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You — or perhaps it would be more accurate to say I — can’t get away anywhere from crime and criminality.

8 August 2007

4:11 PM

8 August 2007

4:11 PM

You — or perhaps it would be more accurate to say I — can’t get away anywhere from crime and criminality.

You — or perhaps it would be more accurate to say I — can’t get away anywhere from crime and criminality.

I was walking down a country lane in one of the most beautiful shires of England. The sun was shining, the birds were singing, the lambs were gambolling in the fields, the trees were decked out in the tender green of spring, my dog was at my side: for a moment, I felt almost glad to be alive. Then I met the local magistrate, who was also out walking his dog.

When two men in their late fifties meet, their first talk is of the wickedness — the unprecedented wickedness — of youth (lament being the consolation of age). Then they turn on the government.


The magistrate, a man in appearance whom the French would call a typical rosbif, told me with indignation the latest government wheeze to mislead the public about the prevalence of crime in Britain. Henceforth, shoplifters who steal less than £200 worth of goods will be summarily fined £80, just as if they had parked on double yellow lines, and their crime not recorded anywhere.

So the message of the government to the shoplifters of Britain is enrichissez-vous.

As it happens, I was looking over the crime statistics in the Home Office’s Research Publication No. 217 the other day, which investigated the costs of crime to the country for the year 2000. At the bottom of every column was the total, save for the column indicating the number of crimes: the figure was so appalling, more than 60,000,000 per year, that is to say more than five times the figure usually given for general public consumption, that it was deemed better to conceal it by omission, in the full knowledge that journalists would never do the addition themselves.

Half the 60,000,000 crimes were shop-lifting: confirming my old dictum that, pace Napoleon, the English are a nation of shoplifters. But by removing shoplifting from the realm of crime altogether, the crime rate has been halved at a stroke.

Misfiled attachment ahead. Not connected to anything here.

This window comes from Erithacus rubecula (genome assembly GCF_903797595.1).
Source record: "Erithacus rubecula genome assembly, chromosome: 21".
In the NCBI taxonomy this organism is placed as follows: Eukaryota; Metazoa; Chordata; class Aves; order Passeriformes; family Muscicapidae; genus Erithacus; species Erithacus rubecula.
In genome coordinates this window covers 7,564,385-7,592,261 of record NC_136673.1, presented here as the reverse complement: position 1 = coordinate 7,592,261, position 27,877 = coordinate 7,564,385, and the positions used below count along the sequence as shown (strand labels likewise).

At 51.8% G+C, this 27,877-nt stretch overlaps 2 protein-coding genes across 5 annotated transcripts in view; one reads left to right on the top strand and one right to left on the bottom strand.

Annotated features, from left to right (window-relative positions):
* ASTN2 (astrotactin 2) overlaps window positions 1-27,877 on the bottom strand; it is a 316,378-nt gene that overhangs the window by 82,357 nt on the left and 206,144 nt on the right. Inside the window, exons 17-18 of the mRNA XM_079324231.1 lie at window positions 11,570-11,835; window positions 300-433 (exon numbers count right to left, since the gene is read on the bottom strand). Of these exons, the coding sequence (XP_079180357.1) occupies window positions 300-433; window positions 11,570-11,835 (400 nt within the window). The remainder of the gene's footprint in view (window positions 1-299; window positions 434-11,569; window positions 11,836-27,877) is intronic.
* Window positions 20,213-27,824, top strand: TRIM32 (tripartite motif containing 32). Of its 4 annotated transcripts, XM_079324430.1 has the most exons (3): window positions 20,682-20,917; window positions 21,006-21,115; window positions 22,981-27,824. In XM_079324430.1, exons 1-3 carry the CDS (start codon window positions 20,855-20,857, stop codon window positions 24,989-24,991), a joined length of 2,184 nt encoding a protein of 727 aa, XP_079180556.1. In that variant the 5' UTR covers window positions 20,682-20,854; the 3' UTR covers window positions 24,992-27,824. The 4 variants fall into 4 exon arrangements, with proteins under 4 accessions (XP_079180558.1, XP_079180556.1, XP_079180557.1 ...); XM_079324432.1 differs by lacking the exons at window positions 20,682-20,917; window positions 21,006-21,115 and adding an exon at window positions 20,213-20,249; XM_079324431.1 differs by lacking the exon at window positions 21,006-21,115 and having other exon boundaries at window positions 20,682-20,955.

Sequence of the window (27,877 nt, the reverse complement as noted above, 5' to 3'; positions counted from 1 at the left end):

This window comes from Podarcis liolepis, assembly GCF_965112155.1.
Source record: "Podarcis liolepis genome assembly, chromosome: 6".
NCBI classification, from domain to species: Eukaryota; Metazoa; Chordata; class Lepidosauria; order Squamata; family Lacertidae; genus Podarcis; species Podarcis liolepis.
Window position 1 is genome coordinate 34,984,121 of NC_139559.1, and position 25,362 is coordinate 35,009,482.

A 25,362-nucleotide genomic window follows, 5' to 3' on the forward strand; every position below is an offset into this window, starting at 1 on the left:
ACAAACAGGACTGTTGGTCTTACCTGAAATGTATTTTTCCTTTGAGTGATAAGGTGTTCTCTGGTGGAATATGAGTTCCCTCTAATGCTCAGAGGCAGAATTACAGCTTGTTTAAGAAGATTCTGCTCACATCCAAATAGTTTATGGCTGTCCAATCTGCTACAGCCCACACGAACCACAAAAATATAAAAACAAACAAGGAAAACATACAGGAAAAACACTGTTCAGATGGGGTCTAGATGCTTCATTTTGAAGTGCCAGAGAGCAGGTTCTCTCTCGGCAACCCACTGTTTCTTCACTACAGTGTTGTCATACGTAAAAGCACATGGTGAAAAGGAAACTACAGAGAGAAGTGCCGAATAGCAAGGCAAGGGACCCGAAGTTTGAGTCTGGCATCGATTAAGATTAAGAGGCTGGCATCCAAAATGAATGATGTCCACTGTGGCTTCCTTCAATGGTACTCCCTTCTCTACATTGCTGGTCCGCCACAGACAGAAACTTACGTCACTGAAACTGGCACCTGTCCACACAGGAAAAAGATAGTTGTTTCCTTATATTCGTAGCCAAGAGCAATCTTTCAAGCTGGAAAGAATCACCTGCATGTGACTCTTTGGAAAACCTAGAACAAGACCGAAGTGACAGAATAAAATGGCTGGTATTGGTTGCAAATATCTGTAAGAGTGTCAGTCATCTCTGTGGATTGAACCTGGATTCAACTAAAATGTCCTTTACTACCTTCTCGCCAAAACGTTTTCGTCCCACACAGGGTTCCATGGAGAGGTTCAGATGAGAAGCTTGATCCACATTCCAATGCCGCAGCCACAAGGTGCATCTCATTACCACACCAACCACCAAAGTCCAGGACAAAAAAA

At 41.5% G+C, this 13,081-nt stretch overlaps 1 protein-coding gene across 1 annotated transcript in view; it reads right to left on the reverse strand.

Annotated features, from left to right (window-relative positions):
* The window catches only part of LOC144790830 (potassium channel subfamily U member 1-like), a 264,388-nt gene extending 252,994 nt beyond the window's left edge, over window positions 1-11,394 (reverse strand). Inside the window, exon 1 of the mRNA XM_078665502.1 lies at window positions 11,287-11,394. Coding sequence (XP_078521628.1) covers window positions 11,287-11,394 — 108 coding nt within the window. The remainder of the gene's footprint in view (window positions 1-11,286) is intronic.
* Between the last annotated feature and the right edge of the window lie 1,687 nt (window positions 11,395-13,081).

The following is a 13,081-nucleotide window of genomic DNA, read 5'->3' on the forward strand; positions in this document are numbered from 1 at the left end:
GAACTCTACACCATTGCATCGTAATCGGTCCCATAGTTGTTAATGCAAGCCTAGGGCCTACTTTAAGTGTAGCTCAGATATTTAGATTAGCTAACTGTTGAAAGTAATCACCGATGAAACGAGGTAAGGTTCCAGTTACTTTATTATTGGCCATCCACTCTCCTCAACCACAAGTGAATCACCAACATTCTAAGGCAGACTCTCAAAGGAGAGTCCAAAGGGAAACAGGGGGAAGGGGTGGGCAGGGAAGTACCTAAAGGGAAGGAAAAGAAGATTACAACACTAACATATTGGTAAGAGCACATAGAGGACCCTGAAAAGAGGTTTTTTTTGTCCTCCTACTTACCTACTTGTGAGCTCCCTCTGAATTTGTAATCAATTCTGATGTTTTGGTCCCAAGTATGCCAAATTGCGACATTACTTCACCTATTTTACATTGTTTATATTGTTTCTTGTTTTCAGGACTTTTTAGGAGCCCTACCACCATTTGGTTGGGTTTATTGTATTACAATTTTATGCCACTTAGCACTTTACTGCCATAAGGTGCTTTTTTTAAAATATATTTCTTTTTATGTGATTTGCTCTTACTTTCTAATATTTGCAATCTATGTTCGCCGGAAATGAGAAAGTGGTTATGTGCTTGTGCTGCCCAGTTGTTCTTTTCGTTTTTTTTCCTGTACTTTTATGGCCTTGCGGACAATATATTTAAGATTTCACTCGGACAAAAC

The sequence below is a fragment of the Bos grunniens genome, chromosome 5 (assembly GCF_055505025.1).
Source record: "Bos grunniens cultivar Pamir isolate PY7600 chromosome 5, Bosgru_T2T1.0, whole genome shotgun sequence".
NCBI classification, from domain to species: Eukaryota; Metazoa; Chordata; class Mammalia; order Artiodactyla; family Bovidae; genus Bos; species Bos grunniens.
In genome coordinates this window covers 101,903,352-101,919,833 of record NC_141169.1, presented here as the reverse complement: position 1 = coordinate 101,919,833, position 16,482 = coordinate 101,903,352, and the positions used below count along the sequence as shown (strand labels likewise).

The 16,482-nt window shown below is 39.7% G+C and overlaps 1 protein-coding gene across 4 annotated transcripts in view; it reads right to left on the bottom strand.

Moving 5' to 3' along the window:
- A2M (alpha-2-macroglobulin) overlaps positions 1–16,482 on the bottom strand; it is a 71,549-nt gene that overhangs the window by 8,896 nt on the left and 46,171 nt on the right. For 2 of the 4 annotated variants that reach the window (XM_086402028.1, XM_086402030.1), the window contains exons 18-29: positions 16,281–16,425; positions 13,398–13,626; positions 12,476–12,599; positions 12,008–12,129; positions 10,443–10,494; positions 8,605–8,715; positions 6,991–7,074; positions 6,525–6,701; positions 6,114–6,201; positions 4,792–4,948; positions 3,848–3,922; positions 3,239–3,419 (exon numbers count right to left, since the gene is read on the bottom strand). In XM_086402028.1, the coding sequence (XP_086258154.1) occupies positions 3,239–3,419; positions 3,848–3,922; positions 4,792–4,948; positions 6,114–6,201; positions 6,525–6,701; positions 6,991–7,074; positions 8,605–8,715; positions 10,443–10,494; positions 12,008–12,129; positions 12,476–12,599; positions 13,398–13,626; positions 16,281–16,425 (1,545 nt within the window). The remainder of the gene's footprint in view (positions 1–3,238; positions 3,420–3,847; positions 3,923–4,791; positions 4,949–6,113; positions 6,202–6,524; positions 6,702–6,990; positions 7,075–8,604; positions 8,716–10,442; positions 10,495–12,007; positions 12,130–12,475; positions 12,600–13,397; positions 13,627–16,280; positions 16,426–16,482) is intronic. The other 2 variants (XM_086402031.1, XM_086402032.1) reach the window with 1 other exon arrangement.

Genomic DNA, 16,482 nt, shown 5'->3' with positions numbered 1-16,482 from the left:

Of course, I quite understand the predicament of the government: it wants to appeal simultaneously to the readers of the Guardian and of the Daily Mail. It appeals to the latter by having created a new criminal offence every working day for the last ten years, and to the former by letting criminals, poor abused lambs that they are, make a profit.

Not long ago I had occasion to look into the life and work of Dr William Farr, the great medical statistician of the Victorian era, and the deputy registrar-general of births, deaths and marriages who for many years wrote the incisive introductory essays to the annual report of the registrar-general. Dr Farr, the son of a farm labourer, looked like an Old Testament prophet straight out of Shropshire, a man of iron integrity. No spin for him: just God’s honest truth.

The Victorians were a bit funny about sex, no doubt, but I think they were better able in other respects to look unflinchingly at themselves and their society.

Would things now improve with a change of government? I fear not: for the corruption has entered our very souls. That means that the old Romanian peasant adage now applies in Britain as in the Balkans: a change of rulers is the joy of fools.


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